I'm no expert on haikus, or Kerouac, or anything -- really! -- but I was thinking about haikus this morning for some reason. Lately I've gotten so I journal in haiku, a practice which has yielded several hundred over the last few months ( about 370 to date).
Now, you might take a peek at my journal and say that what I have been writing are not haikus because, while they are three lines, they do not follow the traditional 5-7-5 syllable format. Jack Kerouac would beg to differ with that observation, saying:
I propose that the "Western Haiku" simply say a lot in three short lines in any Western language. Above all, a Haiku must be very simple and free of all poetic trickery and make a little picture . . . . (source: http://www.haikuworld.org/books/kerouac.html)For some on-line examples of Kerouac's Western Haikus, click here:
http://www.kerouac.com/Beatquoteoftheweek/januaryninth.htm. Notice how they follow Jack's description above: three lines, simple, no worries about syllabication. Notice also how this form differs from Allen Ginsberg's "American Sentences": one sentence, 17 syllables. See http://poetry.about.com/od/poems/a/ginsbergsentenc.htm.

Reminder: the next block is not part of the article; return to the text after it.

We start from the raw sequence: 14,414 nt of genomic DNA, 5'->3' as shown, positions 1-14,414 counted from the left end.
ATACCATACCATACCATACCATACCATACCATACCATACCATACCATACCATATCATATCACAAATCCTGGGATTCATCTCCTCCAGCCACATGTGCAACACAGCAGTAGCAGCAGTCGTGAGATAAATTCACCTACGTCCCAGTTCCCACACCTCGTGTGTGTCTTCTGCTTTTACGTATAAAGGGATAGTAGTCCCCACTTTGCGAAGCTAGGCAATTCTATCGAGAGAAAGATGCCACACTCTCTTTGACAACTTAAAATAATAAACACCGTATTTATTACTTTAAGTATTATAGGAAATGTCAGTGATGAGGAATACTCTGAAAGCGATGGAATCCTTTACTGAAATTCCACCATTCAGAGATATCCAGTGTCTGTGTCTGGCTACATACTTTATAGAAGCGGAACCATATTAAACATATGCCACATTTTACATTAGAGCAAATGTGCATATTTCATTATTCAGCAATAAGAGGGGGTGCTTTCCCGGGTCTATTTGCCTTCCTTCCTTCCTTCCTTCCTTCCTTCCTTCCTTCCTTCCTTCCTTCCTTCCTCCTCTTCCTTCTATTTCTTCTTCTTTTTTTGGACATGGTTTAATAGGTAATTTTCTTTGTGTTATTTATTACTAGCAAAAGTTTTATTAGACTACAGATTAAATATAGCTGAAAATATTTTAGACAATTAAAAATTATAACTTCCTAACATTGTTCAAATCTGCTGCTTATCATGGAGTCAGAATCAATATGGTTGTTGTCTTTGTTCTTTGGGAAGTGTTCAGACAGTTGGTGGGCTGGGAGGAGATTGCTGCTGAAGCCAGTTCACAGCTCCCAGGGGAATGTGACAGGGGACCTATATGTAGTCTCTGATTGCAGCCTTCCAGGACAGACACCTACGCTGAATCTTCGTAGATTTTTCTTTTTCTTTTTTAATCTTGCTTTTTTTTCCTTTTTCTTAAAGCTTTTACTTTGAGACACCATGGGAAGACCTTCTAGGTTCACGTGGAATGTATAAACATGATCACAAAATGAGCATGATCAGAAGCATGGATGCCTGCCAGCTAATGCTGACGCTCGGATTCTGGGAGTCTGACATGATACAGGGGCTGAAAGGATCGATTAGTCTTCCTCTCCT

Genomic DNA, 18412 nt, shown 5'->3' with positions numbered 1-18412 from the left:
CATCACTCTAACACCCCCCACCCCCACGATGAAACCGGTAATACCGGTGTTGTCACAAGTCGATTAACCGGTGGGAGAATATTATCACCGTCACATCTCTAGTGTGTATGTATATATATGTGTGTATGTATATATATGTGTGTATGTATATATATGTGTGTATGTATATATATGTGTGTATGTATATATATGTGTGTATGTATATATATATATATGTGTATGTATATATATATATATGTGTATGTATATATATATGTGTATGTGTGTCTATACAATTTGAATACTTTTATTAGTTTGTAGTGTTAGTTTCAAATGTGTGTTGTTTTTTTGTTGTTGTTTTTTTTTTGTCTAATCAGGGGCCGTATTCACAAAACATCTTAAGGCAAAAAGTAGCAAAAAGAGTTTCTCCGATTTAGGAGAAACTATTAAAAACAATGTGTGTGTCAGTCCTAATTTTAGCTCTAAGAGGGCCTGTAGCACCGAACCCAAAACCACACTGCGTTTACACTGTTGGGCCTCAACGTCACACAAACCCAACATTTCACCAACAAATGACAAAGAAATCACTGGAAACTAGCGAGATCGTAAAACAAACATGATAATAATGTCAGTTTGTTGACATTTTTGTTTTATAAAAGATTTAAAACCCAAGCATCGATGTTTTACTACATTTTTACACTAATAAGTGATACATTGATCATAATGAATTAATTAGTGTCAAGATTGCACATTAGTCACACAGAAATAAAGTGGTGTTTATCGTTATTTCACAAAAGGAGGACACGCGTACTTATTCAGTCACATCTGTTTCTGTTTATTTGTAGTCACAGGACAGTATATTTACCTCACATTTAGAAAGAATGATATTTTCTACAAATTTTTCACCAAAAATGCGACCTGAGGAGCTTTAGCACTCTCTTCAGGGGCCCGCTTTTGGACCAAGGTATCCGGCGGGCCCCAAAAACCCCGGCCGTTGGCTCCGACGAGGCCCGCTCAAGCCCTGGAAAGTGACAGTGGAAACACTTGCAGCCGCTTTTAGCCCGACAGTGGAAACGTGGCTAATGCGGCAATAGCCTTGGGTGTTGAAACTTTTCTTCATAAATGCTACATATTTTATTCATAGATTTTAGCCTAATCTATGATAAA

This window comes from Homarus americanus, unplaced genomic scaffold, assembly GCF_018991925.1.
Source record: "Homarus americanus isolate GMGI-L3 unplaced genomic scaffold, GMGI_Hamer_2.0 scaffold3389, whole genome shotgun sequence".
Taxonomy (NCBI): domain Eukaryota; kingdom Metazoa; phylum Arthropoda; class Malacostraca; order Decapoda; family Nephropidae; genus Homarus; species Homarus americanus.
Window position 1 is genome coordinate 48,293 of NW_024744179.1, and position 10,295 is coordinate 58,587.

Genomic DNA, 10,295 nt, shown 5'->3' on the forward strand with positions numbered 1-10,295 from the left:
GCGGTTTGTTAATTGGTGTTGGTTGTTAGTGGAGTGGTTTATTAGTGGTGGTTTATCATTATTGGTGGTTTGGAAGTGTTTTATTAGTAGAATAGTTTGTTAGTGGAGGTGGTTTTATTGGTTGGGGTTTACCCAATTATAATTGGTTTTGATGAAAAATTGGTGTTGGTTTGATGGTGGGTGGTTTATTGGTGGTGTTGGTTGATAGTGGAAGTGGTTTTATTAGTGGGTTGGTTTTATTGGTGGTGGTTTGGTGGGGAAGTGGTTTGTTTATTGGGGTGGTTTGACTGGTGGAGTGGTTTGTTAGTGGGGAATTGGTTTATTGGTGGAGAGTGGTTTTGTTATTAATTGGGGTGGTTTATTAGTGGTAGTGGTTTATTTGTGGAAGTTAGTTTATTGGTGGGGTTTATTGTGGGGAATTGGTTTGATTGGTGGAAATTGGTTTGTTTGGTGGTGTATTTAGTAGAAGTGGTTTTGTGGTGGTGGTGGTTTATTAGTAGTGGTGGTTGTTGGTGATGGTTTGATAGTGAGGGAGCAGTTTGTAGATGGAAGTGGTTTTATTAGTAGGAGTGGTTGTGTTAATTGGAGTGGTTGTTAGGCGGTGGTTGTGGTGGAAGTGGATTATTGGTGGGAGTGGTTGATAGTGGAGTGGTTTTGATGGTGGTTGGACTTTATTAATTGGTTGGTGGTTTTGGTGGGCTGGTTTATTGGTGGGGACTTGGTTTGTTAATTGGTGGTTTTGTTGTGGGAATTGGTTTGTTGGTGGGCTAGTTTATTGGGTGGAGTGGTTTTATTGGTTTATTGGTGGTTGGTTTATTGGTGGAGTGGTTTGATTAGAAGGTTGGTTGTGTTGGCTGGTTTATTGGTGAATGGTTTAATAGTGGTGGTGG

Here's an example of a haiku I wrote while sitting at The Dugout, my regular bar in Farmington, ME, on April 6:
I see a hoboNow that haiku may not stand-alone very well, but when I re-read it (remember, this is my journaling technique) it brings back memories of that particular moment -- for me! And that's the point of a journal.
but she's really
a queen for the day
And so, per this post's title, here is a Sunday haiku that I just wrote this very moment:
Friends visitWhat does that have to do with Jack Kerouac? Well, it's a Western Haiku. And besides, everything connects to Kerouac. But you already knew that.
summer happens anew
Write a haiku today and don't worry about syllables. Just create an image or a feeling in as few words as possible in three lines. You can do it! You might even like it enough to try it as a journaling technique and end up with hundreds of haikus. Next you'll think about publishing them, and a Pulitzer is not far behind. Think big, right?
Happy Sunday, everybody!